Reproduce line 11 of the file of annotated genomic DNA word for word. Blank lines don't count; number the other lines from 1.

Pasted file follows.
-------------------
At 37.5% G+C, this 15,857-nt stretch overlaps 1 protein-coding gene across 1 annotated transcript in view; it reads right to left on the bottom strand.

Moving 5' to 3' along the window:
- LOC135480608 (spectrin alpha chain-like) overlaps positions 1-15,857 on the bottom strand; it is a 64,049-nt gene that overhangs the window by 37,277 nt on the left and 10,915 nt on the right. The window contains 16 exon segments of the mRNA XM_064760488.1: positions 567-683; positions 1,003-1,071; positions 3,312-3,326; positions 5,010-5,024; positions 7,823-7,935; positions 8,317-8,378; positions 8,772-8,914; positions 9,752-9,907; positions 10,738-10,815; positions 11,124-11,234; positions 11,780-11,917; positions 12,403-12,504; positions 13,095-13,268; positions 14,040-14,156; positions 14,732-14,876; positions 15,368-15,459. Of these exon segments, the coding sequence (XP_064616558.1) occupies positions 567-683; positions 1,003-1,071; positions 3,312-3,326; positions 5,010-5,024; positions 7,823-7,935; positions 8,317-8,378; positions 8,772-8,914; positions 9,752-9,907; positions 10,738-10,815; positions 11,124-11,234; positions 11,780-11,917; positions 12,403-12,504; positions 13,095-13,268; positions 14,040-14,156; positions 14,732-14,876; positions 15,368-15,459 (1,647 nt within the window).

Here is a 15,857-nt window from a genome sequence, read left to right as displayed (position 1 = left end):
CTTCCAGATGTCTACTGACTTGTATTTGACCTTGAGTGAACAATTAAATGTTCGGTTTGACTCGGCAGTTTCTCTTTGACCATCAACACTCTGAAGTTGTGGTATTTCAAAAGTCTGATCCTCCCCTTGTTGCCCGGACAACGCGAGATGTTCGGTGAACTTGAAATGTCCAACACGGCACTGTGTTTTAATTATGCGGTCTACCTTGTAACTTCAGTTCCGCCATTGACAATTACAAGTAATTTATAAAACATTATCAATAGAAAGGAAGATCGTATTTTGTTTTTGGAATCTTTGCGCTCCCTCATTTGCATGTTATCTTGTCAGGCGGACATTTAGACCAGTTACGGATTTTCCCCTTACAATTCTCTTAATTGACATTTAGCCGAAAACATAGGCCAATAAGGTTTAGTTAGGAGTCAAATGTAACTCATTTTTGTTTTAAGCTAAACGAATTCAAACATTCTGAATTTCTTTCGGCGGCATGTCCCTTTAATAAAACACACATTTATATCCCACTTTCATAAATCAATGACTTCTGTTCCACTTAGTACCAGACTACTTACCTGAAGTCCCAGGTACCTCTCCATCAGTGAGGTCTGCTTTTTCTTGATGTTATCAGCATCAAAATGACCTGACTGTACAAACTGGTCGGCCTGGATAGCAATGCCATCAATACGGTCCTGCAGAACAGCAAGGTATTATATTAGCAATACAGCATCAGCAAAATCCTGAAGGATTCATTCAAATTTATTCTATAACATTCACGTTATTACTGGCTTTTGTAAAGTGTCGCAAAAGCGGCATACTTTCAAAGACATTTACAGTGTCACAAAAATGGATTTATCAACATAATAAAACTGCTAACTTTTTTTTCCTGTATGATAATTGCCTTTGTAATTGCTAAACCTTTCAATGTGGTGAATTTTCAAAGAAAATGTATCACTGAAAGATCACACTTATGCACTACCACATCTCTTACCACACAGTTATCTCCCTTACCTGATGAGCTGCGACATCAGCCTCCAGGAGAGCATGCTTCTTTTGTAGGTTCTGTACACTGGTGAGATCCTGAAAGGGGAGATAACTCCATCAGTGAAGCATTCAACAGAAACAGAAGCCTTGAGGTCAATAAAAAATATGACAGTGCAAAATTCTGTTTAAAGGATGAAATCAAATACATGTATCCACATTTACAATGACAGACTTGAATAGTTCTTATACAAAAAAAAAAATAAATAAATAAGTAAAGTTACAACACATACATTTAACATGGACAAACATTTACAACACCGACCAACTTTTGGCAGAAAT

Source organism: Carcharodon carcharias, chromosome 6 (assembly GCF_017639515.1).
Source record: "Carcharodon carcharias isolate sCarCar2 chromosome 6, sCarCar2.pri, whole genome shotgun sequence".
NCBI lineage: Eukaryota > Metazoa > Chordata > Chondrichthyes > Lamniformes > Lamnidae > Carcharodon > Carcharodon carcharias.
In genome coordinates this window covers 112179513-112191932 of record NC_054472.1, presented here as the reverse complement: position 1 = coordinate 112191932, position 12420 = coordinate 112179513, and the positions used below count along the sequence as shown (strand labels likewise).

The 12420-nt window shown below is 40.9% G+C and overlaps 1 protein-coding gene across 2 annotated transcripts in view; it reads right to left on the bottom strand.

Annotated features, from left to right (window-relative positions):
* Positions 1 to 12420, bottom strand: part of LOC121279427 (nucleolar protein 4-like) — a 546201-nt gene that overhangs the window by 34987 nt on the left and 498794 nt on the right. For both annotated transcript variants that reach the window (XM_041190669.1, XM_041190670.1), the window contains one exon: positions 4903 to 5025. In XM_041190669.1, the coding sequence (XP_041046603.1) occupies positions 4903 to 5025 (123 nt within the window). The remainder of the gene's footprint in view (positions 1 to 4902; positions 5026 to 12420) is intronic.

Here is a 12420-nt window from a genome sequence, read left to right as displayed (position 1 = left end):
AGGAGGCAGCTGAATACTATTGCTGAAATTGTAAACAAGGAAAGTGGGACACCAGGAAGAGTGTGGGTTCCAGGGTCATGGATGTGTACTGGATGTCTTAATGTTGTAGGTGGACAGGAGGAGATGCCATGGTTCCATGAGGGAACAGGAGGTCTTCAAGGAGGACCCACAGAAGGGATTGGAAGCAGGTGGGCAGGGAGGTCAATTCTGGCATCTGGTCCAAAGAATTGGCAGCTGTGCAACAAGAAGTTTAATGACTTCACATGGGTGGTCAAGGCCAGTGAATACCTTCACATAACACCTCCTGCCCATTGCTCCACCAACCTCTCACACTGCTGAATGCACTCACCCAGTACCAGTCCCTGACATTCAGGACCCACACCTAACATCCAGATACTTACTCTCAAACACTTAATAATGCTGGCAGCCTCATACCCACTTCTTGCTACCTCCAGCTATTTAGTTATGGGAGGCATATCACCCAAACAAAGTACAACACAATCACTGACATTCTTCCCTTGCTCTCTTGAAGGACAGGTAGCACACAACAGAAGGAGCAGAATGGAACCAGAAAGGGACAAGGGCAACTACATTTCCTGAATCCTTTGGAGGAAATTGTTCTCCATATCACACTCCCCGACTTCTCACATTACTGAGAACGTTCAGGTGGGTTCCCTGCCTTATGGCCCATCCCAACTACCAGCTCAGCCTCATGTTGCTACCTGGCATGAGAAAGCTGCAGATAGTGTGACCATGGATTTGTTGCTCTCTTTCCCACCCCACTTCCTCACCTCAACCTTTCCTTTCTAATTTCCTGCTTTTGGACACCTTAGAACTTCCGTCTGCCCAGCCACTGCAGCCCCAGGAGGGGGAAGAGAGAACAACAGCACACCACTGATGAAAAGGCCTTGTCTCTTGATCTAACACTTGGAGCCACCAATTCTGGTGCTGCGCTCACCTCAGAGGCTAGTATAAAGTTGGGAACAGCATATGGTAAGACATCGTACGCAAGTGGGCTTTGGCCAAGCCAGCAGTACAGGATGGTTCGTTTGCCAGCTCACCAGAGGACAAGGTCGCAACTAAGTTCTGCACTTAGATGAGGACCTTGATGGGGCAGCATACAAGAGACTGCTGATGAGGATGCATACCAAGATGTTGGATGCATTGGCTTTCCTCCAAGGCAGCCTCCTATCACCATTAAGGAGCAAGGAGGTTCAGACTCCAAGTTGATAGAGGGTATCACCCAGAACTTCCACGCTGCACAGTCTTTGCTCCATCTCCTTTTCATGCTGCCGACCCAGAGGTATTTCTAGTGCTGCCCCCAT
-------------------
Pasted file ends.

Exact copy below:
Annotated features, from left to right (window-relative positions):